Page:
Even two decades later, little has changed – especially in Berlin. The realms of the Internet and art continue to intersect occasionally and then go their separate ways. International media, including The Economist, gush about Berlin being a start-up Mecca. Many of the hacker protagonists of Wikileaks and NSA revelations fame are withdrawing from the anglophone world into the relative safety of Berlin, including Internet activist Jacob Appelbaum and documentary filmmaker Laura Poitras, whom Edward Snowden first contacted in January 2013 when searching for suitable distributors of his NSA data. And all this in addition to the substantial contingent of Post-Internet artists who also make their home in the city.
Yet these different scenes barely overlap. Each community is better connected to the rest of the world than with those in the wider circles of Berlin. One is more likely to speak with New York, Rio or San Francisco than to expand beyond the boundaries of a tight-knit cluster. There are, of course, a few exceptions – like when Simon Denny exhibited his artistic interpretations of the Berlin start-up scene at Galerie Buchholz. Or in the case of artist Trevor Paglen, whose work is familiar to hackers and artists alike. But otherwise, non-association is the rule.
And this is where we may observe the difference between time before the Internet and the time after. The ’90s Net art scene gelled around a number of events, all exploring Net culture and open to the public, at which important actors of all backgrounds could rub shoulders. While today’s thorough digitization has allowed friends and communities to stay connected across the globe, it has also transformed the city into a place of erratic, contingent encounters.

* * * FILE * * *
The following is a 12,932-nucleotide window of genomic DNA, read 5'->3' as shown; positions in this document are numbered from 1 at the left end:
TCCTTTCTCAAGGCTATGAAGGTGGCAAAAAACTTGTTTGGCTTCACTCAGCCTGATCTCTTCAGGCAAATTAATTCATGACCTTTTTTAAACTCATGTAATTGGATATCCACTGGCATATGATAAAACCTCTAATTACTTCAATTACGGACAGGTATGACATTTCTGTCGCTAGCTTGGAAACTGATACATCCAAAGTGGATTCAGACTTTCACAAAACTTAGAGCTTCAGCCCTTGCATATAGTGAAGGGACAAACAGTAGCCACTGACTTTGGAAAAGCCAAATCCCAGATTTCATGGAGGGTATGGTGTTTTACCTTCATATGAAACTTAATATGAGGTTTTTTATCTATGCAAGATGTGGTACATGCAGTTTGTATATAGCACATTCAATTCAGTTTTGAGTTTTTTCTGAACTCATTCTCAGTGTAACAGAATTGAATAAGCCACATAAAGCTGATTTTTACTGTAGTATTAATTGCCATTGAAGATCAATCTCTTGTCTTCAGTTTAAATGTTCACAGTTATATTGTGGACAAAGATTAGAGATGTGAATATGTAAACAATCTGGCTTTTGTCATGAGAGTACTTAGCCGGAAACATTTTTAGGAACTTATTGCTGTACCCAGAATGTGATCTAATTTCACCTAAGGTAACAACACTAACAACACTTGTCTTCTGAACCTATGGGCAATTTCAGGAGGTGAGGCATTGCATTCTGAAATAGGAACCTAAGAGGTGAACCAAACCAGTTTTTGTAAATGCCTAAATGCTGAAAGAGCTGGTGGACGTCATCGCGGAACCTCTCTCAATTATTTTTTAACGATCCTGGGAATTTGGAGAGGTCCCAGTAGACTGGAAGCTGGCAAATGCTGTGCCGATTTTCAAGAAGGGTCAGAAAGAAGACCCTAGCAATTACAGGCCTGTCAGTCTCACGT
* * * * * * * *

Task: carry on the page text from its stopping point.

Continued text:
Translated by Yana Vierboom
1 The first online art platform was Artex, run by Robert Adrian X, started in 1980. It was used to organize several projects, including Roy Ascott’s La Plissure du Texte in 1983
2 Translated from German. Tilman Baumgärtel, interview with Wolfgang Staehle. [net.art] Materialien zur Netzkunst (Nürnberg: Verlag für Moderne Kunst Nürnberg, 1999). Print version: p. 57
3 Ibid. p. 41
4 Adilkno’s Wetware text, posted on Nettime 17 June 1996, and available in its archive. Adilkno was a collective of Dutch writers founded by Geert Lovink. The name stands for the Foundation for the Advancement of Illegal Knowledge
5 Nettime still exists though most of the nodes have closed due to the rise of the number of Internet providers
6 The Nettime archive is still online at http://www.nettime.org
7 Introduction to ZKP3 (eds. Thomas Bass, Geert Lovink, Diana McCarthy & Pit Schultz), a Nettime publication created for Metaforum3 in Budapest in 1996, p. 6
First published in Issue 14